Android Nougat clock (left); Android O clock (right).

Functionally, the Camera app isn’t any different, so pictures you take will look exactly the same as they always have. But now, there’s a more obvious way to switch between photo and video modes.

Previously, you could swipe left or right on the viewfinder to switch between modes. That gesture is still present, but now, there’s an icon that you can tap to switch between photo and video modes. This icon appears on either side of the shutter button depending on which mode you’re in.

So nothing groundbreaking, but it’s nice to have the latest and greatest — especially without having to worry about the potential bugs that would come along with installing the full Android O preview build. How are you liking these new apps from Android O? Let us know in the comment section below.

Cover image and screenshots by Dallas Thomas/Gadget Hacks

Everywhere From ozPDA: Fabulous iOS World Clock Done Right

Everywhere, iOS world clock.World Clocks, like the basic one found in iOS, do require some attention to time zone fundamentals. But they mostly fall short when it comes to the needs of the expert user or traveler. This iOS world clock from ozPDA, Everywhere, fixes all that.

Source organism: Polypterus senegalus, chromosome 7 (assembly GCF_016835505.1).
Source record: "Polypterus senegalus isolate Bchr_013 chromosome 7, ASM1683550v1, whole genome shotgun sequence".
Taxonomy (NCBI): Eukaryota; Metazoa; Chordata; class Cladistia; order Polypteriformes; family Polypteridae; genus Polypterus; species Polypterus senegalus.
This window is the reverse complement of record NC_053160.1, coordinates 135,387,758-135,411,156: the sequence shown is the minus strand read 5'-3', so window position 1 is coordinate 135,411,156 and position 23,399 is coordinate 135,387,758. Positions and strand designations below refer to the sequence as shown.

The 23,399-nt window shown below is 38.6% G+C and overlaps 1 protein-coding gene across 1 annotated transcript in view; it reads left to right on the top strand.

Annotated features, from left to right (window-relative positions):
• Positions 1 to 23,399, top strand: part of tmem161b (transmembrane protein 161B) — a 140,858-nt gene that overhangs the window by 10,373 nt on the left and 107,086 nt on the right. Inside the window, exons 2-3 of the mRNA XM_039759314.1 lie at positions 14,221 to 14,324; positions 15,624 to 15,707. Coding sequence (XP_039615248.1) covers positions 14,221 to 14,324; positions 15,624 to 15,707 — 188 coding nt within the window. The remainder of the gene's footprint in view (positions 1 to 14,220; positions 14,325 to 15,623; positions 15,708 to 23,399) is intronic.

I won’t say it’s simple enough to build a world clock. The amazing World Clock Deluxe for macOS reveals that countries are constantly fiddling with their daylight saving time rules. Gotchas constantly crop up, especially with regard to the U.S. Antarctic program. So, building a world clock with thousands of possible cities requires some care.

That said, there’s a lot more one can do with a world clock app, and Meteorology expert and iOS developer Graham Dawson has done exactly that. In addition to the customary time zone-ordered list of user selectable cities, his app Everywhere 3.0, provides more detailed city information, alarms, the current weather, the weather forecast, and holidays that are specific to that location.